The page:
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The Resources Available for Agriculture

The physical resources of earth, air, fire (energy) and water are large but are essentially fixed. The biological and social resources, however, are far from being pressed to the limit

By Roger Revelle

The Requirements of Human Nutrition

Environmental, dietary and physiological factors all interact to set nutritional needs of individuals and populations. Recommended energy and nutrient allowances are thus statistical approximations

By Nevin S. Scrimshaw and Vernon R. Young

The Plants and Animals that Nourish Man

Over the past 10,000 years man has chosen a relatively small number of plants and animals for domestication. The process made the domesticated species and man mutually dependent

By Jack R. Harlan

The Dimensions of Human Hunger

The number of people who are poorly nourished or undernourished can only be roughly estimated, but they probably represent an eighth of the human population. Most of them are found in Asia and Africa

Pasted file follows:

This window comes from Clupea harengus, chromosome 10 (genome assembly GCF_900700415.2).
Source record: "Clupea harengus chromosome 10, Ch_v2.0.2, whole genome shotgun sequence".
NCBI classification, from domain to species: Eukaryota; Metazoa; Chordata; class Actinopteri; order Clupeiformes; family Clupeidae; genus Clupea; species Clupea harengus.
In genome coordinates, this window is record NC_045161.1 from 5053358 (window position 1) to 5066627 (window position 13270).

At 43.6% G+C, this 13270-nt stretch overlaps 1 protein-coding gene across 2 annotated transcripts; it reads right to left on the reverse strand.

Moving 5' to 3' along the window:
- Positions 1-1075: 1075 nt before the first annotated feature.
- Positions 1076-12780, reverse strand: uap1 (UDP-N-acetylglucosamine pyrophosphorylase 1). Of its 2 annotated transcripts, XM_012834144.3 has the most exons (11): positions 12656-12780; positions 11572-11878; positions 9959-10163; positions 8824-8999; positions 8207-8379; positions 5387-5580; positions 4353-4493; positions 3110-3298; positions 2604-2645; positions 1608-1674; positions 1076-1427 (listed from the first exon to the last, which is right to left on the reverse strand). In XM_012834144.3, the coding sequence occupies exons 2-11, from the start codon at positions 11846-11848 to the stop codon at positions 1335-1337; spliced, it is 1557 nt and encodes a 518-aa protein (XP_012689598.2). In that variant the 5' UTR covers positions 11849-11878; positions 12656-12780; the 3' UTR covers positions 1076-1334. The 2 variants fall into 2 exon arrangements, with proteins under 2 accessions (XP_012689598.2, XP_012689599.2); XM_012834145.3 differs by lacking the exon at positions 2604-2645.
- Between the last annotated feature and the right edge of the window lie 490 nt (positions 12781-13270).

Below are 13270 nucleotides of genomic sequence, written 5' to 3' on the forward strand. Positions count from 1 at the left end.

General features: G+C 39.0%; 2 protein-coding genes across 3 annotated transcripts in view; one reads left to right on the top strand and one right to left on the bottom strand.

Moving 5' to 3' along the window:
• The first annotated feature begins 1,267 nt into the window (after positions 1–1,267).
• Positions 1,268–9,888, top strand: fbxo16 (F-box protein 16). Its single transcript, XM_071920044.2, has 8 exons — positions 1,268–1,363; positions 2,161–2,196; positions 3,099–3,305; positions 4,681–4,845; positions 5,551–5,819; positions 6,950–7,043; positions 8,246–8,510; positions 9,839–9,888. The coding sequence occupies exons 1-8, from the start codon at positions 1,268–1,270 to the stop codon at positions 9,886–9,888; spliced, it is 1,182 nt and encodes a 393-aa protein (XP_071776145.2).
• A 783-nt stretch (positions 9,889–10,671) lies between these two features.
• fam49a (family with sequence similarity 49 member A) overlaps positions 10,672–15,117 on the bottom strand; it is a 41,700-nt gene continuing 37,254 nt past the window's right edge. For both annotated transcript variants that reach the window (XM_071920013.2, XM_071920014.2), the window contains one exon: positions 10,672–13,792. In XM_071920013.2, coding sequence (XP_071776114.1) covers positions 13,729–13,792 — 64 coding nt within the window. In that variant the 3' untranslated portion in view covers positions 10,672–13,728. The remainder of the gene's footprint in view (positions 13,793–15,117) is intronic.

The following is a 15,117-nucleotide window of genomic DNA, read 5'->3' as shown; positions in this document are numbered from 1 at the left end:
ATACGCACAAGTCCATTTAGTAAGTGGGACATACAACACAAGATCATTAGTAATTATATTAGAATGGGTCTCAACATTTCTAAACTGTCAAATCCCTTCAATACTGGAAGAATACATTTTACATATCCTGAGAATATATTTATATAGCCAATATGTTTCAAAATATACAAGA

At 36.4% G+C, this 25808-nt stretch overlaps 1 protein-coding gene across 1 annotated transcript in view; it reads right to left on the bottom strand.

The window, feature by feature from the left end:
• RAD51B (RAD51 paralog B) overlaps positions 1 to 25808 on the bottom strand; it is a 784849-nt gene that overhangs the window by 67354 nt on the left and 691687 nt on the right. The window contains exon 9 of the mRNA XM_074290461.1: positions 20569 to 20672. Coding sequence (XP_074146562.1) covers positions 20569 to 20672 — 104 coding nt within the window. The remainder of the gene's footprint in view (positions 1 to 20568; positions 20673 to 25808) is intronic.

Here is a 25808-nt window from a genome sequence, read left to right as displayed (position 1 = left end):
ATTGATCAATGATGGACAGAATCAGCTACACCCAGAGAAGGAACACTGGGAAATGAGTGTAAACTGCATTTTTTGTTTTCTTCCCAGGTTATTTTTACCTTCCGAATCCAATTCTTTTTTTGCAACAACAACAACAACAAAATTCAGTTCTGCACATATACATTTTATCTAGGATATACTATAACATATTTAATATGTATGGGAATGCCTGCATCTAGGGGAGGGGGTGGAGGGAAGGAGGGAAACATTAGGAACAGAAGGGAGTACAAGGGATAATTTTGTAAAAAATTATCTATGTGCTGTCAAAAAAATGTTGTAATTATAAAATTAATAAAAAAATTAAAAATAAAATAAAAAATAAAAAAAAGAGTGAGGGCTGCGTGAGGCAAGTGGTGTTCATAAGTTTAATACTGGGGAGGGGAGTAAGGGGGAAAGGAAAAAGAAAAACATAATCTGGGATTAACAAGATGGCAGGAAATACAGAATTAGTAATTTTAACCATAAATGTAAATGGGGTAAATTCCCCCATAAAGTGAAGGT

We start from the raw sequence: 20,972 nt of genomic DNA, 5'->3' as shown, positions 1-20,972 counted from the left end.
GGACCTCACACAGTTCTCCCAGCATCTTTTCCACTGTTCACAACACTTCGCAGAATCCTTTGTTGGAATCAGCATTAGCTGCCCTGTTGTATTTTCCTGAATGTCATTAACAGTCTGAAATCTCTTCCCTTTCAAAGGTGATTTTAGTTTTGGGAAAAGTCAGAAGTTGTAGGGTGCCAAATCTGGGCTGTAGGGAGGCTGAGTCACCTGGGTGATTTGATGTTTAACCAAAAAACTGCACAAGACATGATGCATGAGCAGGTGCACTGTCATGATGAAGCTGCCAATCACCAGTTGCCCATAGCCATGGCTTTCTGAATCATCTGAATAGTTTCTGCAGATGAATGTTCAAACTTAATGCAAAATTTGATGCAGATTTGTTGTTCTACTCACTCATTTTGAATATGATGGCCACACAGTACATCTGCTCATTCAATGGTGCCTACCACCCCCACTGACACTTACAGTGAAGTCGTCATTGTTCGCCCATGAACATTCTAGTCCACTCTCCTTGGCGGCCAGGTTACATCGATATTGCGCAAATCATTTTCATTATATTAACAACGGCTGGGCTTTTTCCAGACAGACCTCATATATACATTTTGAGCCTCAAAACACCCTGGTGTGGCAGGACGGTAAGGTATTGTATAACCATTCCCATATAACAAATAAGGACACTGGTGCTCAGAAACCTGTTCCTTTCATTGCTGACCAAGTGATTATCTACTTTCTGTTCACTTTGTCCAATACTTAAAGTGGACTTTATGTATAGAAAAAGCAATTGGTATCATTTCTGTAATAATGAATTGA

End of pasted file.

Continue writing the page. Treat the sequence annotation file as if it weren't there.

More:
By Jean Mayer

The Cycles of Plant and Animal Nutrition

Energy and inorganic nutrients are processed for human consumption by plants, animals and microorganisms. Modern agriculture ensures man's food supply by subsidizing the growth of these other species

By Carl H. Noller, Charles L. Rhykerd and Jules Janick

The Amplification of Agricultural Production

The new technology of the green revolution brings larger harvests from a given area of farmland. The foundation of this technology is the breeding of crops adapted to the needs of intensive agriculture

By Peter R. Jennings

The Agriculture of the U.S.

Its high productivity is a result of two centuries of development policy: low prices for land and other things needed for farming, stable prices for farm products and the promotion of innovation

By Earl O. Heady

The Agriculture of India

The nation has done much better in feeding its great population than most outsiders realize. Increasing farm output still more may force hard choices among strategies of agricultural and industrial growth

By John W. Mellor

Food and Agriculture

Introducing an issue about the world food problem. The situation is hopeful, with one proviso: that the development efforts of agrarian countries be concentrated less on industry and more on agriculture

By Sterling Wortman

Agricultural Systems

They are established by a combination of ecological, economic and cultural factors. The problem today is how the developing countries can promote high-yielding systems based on cereals

By Robert S. Loomis

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